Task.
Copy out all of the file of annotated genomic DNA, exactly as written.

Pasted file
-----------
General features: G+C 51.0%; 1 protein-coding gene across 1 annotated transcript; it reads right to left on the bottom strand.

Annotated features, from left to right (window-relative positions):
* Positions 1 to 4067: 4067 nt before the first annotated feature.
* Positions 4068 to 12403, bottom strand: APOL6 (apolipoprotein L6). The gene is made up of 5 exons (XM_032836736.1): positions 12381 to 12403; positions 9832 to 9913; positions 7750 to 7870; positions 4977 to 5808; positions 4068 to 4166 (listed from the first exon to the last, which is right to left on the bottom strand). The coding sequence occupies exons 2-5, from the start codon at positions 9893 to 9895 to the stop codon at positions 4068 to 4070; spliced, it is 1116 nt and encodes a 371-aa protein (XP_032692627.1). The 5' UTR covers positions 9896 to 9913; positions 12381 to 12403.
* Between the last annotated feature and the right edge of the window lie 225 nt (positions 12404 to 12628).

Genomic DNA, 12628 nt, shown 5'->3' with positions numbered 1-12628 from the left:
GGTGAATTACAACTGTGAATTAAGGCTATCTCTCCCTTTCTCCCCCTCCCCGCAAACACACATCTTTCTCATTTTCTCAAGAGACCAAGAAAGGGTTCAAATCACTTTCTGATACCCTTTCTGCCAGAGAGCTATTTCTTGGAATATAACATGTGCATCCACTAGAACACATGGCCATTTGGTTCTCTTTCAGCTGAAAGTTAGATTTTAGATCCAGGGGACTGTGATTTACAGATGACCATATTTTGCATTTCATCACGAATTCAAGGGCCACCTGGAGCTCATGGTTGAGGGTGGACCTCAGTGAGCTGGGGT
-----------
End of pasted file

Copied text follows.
General features: G+C 51.0%; 1 protein-coding gene across 1 annotated transcript; it reads right to left on the bottom strand.

Annotated features, from left to right (window-relative positions):
* Positions 1 to 4067: 4067 nt before the first annotated feature.
* Positions 4068 to 12403, bottom strand: APOL6 (apolipoprotein L6). The gene is made up of 5 exons (XM_032836736.1): positions 12381 to 12403; positions 9832 to 9913; positions 7750 to 7870; positions 4977 to 5808; positions 4068 to 4166 (listed from the first exon to the last, which is right to left on the bottom strand). The coding sequence occupies exons 2-5, from the start codon at positions 9893 to 9895 to the stop codon at positions 4068 to 4070; spliced, it is 1116 nt and encodes a 371-aa protein (XP_032692627.1). The 5' UTR covers positions 9896 to 9913; positions 12381 to 12403.
* Between the last annotated feature and the right edge of the window lie 225 nt (positions 12404 to 12628).

Genomic DNA, 12628 nt, shown 5'->3' with positions numbered 1-12628 from the left:
GGTGAATTACAACTGTGAATTAAGGCTATCTCTCCCTTTCTCCCCCTCCCCGCAAACACACATCTTTCTCATTTTCTCAAGAGACCAAGAAAGGGTTCAAATCACTTTCTGATACCCTTTCTGCCAGAGAGCTATTTCTTGGAATATAACATGTGCATCCACTAGAACACATGGCCATTTGGTTCTCTTTCAGCTGAAAGTTAGATTTTAGATCCAGGGGACTGTGATTTACAGATGACCATATTTTGCATTTCATCACGAATTCAAGGGCCACCTGGAGCTCATGGTTGAGGGTGGACCTCAGTGAGCTGGGGT